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ERIC Number: ED185095
Record Type: RIE
Publication Date: 1979-Apr
Reference Count: 0
Portrayal as a Way of Addressing Problems in Communicating Evaluation Findings.
Hall, Melvin E.
Program portrayal is one way of addressing the need for increased descriptive capability in evaluation research. Portrayal supplements traditional reporting by utilizing subjective, anecdotal, or impressionistic information, in an appropriately communicable form, to enrich the description of program transactions, settings, and outcomes. It is distinguished by a sensitivity to unusual effects and atypical results and is primarily concerned with program transactions. Portrayal is more than description; it is expected to be dynamic, creating a new reality or surrogate experience which allows audiences to obtain exposure to and understanding of program transactions. In this paper, excerpts from recent examples of program portrayals are used to illustrate the characteristics of this technique: participation of the evaluator; expectations; unobtrusive design; use of contextural description to stimulate reflection, empathy, and understanding; and attention to action, chronology, and stage setting. The implications of portrayal as a personal reporting style are also discussed. (BW)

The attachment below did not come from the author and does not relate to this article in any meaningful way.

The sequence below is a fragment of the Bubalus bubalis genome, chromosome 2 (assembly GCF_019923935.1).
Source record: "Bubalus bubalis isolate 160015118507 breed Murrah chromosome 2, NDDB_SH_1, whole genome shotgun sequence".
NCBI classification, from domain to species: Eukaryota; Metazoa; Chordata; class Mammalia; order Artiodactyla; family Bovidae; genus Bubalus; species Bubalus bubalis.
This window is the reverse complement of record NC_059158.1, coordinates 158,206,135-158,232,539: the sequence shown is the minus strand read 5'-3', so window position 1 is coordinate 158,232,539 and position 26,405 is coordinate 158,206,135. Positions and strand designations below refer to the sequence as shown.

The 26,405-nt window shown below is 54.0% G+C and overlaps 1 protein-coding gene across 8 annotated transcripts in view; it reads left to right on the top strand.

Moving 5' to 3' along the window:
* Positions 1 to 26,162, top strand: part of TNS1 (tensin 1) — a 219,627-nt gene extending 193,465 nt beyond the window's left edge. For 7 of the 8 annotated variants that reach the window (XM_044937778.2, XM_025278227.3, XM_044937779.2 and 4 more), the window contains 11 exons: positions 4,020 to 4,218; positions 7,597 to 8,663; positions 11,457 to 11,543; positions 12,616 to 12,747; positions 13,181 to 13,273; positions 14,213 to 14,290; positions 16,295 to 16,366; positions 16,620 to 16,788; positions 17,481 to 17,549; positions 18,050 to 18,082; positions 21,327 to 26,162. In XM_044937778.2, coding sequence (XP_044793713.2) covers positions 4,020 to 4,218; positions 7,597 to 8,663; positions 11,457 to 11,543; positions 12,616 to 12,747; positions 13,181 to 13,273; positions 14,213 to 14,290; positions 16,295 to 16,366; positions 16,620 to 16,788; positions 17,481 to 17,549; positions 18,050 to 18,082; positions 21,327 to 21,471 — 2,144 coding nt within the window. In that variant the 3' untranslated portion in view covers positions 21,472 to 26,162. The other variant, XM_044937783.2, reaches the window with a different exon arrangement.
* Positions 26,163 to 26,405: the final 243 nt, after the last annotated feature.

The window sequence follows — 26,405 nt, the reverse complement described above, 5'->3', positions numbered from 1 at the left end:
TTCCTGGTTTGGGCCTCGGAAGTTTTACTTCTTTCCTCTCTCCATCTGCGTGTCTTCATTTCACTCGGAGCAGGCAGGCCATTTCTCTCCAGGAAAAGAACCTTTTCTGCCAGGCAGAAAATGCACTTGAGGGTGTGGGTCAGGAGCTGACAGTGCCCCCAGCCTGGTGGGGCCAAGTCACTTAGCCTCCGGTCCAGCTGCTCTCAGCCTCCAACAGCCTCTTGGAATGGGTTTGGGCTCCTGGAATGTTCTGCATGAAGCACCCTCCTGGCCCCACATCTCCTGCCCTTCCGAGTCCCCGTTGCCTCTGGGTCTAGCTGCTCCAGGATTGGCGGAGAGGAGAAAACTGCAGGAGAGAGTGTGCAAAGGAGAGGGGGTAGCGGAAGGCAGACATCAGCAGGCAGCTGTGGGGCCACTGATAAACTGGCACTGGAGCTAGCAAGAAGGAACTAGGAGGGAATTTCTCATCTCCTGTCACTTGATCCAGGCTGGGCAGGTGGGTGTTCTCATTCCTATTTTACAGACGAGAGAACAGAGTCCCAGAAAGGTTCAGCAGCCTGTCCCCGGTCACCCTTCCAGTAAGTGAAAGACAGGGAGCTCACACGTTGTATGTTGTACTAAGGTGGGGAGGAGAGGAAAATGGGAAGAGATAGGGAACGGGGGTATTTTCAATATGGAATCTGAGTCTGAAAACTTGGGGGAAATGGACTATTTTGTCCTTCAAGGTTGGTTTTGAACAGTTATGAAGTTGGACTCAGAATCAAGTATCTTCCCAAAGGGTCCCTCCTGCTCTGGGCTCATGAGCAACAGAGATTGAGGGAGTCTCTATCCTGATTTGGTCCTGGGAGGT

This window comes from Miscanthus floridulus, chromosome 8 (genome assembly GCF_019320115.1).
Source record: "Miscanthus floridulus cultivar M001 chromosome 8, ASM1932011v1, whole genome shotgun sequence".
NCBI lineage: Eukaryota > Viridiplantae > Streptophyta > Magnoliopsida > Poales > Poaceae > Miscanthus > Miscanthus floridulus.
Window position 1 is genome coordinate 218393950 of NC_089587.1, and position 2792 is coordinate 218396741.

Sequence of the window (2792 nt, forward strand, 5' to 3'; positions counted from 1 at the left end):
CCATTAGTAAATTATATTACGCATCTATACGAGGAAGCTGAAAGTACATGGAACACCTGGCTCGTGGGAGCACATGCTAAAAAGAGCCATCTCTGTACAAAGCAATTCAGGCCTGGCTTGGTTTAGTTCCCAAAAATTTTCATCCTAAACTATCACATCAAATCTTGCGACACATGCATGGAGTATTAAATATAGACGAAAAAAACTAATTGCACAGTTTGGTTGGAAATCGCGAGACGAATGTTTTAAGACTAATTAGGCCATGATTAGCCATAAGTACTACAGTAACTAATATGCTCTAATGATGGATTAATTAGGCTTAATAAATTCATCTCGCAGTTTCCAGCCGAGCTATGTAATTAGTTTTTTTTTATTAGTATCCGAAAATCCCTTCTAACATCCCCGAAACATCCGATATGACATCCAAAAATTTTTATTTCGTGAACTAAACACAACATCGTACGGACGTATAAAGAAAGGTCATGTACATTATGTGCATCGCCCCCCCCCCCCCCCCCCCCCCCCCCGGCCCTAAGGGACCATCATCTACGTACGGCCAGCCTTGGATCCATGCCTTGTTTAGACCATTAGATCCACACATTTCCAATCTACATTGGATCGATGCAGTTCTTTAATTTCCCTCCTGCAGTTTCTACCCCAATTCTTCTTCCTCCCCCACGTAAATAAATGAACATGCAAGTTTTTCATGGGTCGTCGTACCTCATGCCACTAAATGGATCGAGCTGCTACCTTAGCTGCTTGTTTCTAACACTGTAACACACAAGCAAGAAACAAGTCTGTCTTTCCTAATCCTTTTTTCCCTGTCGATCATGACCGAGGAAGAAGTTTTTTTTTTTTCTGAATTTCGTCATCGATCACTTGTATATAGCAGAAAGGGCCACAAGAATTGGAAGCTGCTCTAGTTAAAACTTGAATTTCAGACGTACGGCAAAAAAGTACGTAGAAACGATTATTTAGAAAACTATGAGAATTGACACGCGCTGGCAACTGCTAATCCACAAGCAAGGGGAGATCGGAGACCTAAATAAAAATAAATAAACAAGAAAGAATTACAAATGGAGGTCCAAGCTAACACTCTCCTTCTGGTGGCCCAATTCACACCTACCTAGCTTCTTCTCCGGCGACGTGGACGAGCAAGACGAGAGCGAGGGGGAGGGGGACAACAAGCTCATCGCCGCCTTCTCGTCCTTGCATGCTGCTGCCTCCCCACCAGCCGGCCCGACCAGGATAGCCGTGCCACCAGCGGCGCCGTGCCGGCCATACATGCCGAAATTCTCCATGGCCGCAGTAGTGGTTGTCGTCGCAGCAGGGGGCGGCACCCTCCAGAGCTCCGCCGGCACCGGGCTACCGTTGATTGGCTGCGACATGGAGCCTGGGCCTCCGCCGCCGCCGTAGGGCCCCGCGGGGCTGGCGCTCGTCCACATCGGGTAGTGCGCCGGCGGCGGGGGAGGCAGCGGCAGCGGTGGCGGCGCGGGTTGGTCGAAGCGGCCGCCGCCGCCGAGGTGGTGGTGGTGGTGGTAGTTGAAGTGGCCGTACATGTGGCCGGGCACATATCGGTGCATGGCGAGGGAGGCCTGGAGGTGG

Publication Type: Reports - Evaluative; Speeches/Meeting Papers
Education Level: N/A
Authoring Institution: N/A
Identifiers: Holistic Approach; Portrayal (Reporting Method)
Note: Paper presented at the Annual Meeting of the American Educational Research Association (63rd, San Francisco, CA, April 8-12, l979).